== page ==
This article looks at the technological and economical parameters of carbon utilization and how these parameters vary widely depending on external and technology-specific variables.
This two-part article presents a techno-economic analysis of the following nine carbon utilization technologies:
We show how parameters vary widely depending on external and technology-specific variables. Specifically, the high cost of green hydrogen makes the production of fuels and other products free of oxygen from captured CO2 impractical. Yet, considering the very high potential value of SAF, product mandates on low-carbon products can change this equation and make carbon use economically viable, even with higher hydrogen costs. Furthermore, carbon can be used in high value niche chemicals, especially if they contain oxygen. An important factor to consider is the carbon intensity of the hydrogen consumed. Combining hydrogen-intensive technologies with low carbon intensity can reduce the net carbon use of hydrogen, and the carbon intensity of fuel and power imports, which also impacts decarbonization.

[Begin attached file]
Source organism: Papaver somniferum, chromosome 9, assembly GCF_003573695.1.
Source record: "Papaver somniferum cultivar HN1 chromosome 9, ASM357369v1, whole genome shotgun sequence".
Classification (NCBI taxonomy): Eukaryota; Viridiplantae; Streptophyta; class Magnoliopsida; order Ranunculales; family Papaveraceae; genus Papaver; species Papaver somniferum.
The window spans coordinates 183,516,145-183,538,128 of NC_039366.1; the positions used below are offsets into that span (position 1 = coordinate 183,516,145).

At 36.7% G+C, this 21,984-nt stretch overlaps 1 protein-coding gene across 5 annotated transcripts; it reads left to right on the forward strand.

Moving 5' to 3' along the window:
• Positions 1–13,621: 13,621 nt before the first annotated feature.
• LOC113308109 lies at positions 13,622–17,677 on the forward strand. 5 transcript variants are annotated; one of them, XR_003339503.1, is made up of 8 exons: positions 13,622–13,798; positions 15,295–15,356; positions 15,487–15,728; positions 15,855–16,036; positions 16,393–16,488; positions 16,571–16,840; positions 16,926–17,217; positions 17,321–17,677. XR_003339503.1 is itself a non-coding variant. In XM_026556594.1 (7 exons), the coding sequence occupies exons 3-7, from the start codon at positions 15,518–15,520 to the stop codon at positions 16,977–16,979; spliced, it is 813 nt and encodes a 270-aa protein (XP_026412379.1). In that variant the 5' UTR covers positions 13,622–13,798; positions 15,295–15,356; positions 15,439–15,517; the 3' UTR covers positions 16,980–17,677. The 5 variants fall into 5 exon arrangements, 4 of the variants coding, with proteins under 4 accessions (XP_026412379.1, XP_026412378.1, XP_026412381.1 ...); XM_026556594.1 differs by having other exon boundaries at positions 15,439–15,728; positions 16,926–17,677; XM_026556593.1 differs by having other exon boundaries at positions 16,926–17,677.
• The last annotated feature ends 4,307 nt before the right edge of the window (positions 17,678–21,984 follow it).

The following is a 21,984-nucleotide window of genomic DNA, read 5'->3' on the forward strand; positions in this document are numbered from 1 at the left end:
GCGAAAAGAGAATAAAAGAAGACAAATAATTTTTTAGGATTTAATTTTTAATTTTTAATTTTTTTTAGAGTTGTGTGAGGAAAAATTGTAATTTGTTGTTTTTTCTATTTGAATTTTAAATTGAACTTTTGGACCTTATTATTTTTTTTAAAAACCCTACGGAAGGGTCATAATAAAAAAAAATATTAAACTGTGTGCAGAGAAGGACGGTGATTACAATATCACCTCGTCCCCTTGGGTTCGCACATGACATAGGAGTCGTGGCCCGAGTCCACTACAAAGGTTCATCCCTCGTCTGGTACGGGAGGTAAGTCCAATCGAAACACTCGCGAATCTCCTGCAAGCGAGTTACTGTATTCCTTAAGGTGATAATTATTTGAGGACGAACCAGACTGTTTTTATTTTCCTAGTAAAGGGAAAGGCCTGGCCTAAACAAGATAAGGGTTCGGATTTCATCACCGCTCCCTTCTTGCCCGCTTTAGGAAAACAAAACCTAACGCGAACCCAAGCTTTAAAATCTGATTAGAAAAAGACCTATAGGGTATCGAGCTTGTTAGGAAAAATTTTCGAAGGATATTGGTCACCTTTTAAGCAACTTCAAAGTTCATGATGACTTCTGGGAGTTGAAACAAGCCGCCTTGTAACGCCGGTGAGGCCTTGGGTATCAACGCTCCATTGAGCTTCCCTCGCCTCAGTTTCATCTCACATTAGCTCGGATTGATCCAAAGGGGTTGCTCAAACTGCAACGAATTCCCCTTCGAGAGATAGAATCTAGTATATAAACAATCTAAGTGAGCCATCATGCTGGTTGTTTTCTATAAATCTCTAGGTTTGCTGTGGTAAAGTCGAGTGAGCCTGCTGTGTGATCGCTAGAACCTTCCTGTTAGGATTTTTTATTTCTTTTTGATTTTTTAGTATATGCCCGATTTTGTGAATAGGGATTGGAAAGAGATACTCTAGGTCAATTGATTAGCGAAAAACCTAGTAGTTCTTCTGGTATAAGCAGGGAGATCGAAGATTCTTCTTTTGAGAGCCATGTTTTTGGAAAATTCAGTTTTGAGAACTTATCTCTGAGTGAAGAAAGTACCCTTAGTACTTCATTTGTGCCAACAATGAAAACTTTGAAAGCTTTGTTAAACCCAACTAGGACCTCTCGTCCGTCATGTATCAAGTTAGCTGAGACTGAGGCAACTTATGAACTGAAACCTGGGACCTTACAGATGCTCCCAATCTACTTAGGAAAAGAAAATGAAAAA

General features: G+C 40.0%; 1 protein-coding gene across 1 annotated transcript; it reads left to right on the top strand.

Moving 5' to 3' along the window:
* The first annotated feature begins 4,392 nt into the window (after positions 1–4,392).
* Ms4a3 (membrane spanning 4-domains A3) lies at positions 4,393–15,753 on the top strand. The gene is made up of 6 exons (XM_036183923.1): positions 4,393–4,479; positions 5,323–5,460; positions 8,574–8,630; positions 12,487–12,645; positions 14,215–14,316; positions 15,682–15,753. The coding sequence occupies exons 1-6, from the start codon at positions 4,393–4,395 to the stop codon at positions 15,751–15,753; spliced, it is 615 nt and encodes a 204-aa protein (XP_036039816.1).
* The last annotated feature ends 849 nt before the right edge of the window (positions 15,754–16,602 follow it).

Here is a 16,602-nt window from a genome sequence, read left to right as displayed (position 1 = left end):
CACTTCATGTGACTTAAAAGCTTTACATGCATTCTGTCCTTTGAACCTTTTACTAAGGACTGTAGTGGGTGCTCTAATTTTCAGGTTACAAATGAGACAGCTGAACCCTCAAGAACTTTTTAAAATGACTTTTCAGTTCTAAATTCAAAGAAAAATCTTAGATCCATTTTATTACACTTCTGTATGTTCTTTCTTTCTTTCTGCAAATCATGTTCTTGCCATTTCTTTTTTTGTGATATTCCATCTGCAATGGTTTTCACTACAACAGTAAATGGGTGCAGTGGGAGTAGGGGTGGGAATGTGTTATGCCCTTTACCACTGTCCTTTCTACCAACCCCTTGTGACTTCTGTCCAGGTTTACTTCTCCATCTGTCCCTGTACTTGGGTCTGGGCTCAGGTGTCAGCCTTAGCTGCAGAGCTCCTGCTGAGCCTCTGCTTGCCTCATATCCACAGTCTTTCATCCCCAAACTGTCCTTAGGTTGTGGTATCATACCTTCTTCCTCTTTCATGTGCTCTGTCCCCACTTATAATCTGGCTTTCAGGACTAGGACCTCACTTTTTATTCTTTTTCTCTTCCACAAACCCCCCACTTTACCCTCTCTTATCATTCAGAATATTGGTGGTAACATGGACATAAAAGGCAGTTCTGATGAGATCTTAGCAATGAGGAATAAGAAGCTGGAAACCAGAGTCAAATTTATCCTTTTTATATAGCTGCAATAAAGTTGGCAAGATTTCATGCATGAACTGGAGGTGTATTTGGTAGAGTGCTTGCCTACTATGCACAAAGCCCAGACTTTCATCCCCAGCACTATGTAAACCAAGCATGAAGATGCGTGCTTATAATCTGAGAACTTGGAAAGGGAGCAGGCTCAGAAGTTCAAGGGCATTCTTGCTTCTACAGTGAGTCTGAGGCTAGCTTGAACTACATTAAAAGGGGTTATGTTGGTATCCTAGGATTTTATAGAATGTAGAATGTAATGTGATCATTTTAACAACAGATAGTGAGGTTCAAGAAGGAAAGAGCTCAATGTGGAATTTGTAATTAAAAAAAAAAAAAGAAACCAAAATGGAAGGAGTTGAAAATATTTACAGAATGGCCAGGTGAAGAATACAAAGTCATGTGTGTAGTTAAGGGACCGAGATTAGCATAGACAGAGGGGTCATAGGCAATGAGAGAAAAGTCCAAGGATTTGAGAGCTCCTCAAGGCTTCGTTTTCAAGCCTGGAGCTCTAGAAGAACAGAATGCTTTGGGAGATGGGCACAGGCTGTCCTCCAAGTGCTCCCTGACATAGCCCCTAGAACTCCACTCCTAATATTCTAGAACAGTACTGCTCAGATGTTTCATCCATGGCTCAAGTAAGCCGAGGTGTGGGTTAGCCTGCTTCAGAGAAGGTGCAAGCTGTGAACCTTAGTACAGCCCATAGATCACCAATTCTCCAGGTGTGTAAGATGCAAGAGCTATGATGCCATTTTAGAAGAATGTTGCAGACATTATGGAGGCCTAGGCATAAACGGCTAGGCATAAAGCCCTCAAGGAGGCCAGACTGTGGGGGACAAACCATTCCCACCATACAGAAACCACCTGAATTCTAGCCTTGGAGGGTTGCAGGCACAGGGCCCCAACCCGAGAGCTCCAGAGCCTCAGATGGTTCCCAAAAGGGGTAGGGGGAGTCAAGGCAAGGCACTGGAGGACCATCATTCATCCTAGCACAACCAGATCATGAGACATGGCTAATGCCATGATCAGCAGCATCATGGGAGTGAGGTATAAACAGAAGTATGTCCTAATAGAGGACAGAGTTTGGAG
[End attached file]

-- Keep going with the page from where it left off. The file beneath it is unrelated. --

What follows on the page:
In Part 1 of this two-part series, we explain how the CO2 and hydrogen usage varies for the different technologies and demonstrates that the potential cash flow largely depends on the cost of green hydrogen, the oxygen content of the product, product pricing and the abatement value of CO2. The second part of this series dives deeper into the carbon utilization technology economics by investigating the capital expenditure for the different technologies on the one hand and the impact of the carbon intensity of green hydrogen, power and fuel consumed on the other.
Published in Decarbonisation Technology, August 2022 Issue.